Practicing a theory/theorizing a practice: An introduction to Shakespearean colorblind casting

Research output: Chapter in Book/Report/Conference proceedingChapter

12 Scopus citations

Abstract

The systematic practice of nontraditional or colorblind casting began with Joseph Papp’s New York Shakespeare Festival in the 1950s. Although colorblind casting has been practiced for half a century now, it still inspires vehement controversy and debate. The black playwright August Wilson famously decried: “Colorblind casting is an aberrant idea that has never had any validity other than as a tool of the Cultural Imperialists. … It is inconceivable to them that life could be lived and even enriched without knowing Shakespeare” (Wilson, 29). Wilson’s focus on Shakespeare within his argument against colorblind casting relies on several important but unmentioned suppositions about the relationship between England’s most famous playwright and this twentieth-century casting practice. First, the practice of colorblind casting is inextricably enmeshed in the contemporary history of Shakespearean production. Second, the immense and enduring weight of Shakespeare’s cultural legacy has helped to create the perceived need for colorblind casting. And finally, the popular notion that Shakespeare’s plays are “universal” lends itself to the theory that casting agents, directors, actors, and audiences can be “blind” to race, color, and/or ethnicity. These fascinating suppositions, which have been critically neglected, are the focus of Colorblind Shakespeare. This collection explores both the production history of colorblind casting in cultural terms and the theoretical implications of this practice for performing Shakespeare in a contemporary context.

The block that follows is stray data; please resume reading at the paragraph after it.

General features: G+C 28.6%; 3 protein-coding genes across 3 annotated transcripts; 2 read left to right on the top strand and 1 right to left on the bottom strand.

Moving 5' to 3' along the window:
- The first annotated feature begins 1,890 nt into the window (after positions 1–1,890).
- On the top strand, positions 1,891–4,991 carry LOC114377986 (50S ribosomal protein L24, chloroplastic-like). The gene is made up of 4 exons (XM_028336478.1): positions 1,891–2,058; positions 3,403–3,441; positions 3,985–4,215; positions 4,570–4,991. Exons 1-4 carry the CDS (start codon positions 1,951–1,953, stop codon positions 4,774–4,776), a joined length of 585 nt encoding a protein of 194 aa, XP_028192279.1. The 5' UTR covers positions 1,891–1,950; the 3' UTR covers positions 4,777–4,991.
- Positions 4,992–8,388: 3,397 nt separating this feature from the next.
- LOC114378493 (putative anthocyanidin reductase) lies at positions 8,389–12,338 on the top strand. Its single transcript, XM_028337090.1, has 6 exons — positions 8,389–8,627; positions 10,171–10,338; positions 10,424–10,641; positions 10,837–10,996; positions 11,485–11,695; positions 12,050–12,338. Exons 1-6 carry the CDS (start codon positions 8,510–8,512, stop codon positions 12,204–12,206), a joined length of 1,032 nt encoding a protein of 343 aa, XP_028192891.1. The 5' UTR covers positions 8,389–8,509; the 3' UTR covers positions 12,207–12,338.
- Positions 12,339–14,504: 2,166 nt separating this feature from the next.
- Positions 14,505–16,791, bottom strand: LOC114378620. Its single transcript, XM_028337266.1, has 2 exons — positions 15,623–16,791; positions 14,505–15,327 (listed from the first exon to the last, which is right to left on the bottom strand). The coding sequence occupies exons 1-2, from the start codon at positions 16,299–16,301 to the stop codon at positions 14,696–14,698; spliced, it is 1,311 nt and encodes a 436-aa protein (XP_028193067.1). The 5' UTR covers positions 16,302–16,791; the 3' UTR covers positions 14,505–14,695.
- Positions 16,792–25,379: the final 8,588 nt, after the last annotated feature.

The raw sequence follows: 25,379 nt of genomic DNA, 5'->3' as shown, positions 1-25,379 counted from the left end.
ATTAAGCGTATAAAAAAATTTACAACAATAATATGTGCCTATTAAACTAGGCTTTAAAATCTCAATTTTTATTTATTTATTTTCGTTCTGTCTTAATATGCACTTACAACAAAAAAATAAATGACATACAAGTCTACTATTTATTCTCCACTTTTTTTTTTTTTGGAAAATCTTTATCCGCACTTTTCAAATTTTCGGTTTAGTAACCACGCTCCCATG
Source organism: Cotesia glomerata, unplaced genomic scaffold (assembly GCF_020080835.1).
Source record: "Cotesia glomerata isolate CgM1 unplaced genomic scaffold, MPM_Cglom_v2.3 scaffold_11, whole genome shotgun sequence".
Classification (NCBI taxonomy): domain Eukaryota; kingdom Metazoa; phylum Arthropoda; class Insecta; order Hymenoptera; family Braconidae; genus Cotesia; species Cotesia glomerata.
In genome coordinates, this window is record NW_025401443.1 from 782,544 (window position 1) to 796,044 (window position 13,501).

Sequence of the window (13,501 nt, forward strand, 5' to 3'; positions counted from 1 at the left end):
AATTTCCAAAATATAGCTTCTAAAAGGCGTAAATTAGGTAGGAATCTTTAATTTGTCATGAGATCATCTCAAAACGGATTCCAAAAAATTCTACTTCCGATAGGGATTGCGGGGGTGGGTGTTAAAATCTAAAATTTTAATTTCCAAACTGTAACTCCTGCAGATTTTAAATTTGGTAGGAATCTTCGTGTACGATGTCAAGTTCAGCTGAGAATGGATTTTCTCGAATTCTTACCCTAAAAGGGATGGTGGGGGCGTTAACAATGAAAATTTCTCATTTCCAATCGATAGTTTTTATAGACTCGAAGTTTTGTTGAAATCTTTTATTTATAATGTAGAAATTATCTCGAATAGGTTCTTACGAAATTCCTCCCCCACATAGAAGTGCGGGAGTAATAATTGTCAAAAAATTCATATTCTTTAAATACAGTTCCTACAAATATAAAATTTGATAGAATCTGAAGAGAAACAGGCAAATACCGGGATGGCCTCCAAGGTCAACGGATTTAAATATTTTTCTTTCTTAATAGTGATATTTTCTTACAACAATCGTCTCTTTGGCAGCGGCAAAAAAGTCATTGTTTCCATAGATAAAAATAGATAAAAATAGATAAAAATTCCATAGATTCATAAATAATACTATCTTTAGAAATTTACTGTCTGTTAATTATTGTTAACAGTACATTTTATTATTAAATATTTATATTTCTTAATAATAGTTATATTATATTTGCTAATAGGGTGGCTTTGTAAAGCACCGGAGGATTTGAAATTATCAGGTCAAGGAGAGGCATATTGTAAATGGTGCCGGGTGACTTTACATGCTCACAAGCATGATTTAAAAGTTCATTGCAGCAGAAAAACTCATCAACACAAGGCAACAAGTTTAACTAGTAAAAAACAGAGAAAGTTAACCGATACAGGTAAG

Original languageEnglish (US)
Title of host publicationColorblind Shakespeare
Subtitle of host publicationNew Perspectives on Race and Performance
PublisherTaylor and Francis
Pages1-24
Number of pages24
ISBN (Electronic)9781135867041
ISBN (Print)0415978025, 9780415978026
DOIs
StatePublished - Jan 1 2006

ASJC Scopus subject areas

  • Arts and Humanities(all)

Fingerprint Dive into the research topics of 'Practicing a theory/theorizing a practice: An introduction to Shakespearean colorblind casting'. Together they form a unique fingerprint.

Cite this